Stamm LM, Heller DM, Goldberg MB. Caging targets for destruction. Cell Host Microbe. 2010: 8: 391-393.
Baxt LA, Goldberg MB. Anaerobic environment of the intestine primes pathogenic Shigella for infection. Expert Rev Anti Infect Ther. 2010: 8(11): 1225-1229.
Lu R, Goldberg MB. Bacterial Exploitation of Host Cell Signaling. Sci Transl Med. 2010; 2(51): 48.
Heindl JE, Saran I, Yi CR, Lesser CF, Goldberg MB. Requirement for formin-induced actin polymerization during spread of Shigella. Infect Immun. 2009 Jan; 78(1):193-203. PMC2798232
Yi CR, Goldberg MB. Enterohemorrhagic Escherichia coli raises the I-BAR. Proc Natl Acad Sci USA. 2009; 106(16): 6431-2.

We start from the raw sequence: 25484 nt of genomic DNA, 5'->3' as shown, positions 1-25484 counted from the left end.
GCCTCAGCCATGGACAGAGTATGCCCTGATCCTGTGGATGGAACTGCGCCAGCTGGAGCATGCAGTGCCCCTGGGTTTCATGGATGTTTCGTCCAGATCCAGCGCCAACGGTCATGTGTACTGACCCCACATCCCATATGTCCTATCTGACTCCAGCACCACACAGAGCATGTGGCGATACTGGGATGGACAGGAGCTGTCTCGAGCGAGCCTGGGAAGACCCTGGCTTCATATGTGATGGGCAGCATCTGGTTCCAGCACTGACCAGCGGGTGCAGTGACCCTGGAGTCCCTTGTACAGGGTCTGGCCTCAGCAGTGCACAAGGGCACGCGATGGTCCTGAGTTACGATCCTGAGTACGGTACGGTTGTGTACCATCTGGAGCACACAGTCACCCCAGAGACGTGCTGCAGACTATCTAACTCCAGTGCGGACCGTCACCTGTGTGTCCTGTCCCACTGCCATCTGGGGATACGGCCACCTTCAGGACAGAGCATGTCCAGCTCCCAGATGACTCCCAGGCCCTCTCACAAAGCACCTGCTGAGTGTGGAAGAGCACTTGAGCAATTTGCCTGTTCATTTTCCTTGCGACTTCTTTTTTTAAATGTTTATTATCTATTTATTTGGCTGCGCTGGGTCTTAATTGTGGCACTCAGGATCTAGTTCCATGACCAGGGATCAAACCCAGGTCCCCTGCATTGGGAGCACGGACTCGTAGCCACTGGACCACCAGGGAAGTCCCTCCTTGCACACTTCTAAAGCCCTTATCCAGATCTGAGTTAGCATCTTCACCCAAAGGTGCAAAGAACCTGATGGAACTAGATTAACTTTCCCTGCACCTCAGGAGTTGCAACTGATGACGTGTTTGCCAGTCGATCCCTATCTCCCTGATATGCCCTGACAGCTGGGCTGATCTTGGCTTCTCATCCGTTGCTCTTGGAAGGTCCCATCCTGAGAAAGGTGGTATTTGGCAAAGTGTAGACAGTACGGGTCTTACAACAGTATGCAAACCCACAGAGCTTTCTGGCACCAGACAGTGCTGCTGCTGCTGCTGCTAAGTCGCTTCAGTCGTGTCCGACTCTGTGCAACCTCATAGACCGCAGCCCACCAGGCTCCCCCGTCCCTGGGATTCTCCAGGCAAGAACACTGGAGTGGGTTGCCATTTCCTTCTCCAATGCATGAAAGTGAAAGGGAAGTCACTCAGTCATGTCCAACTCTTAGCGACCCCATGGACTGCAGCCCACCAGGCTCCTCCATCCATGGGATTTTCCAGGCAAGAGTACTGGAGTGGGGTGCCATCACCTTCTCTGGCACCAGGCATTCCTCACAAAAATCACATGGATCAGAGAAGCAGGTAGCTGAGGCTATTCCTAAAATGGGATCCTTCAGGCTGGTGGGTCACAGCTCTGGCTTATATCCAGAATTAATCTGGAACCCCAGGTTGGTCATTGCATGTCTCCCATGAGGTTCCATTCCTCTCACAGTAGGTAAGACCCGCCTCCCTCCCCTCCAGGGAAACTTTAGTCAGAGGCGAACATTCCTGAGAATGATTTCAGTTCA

Yi CR, Goldberg MB. Putting enterohemorrhagic E. coli on a pedestal. Cell Host Microbe. 2009; 5(3): 215-7.
Janakiraman A, Fixen KR, Gray AN, Niki H, Goldberg MB. A genome-scale screen identifies a role for DnaK in chaperoning of polar autotransporters in Shigella. J Bacteriol. 2009; 191(20): 6300-6311. PMC2753027
Wagner JK, Heindl JE, Gray AN, Jain S, Goldberg MB. Contribution of the periplasmic chaperone Skp to efficient presentation of the autotransporter IcsA on the surface of Shigella flexneri. J Bacteriol. 2009 Feb;191(3):815-821. PMC2632083
Meet our research team.
- Infectious Diseases
- Department of Medicine
Brian C. Russo, PhD, Postdoctoral Fellow
Amanda S. Zajac, PhD, Postdoctoral Fellow
Poyin Chen, PhD, Postdoctoral Fellow
Maricarmen Rojas-Lopez, PhD, Postdoctoral Fellow
Thomas E. Wood, PhD, Postdoctoral Fellow
Jeffrey K. Duncan, Research Technician
MyungSeo Yoon, Research Student - Harvard University
Vritti Kharbanda, Summer Student - Brandeis University
Christian Caliboso, Summer Student - Harvard University
Julia Flores, Summer Student - Johns Hopkins University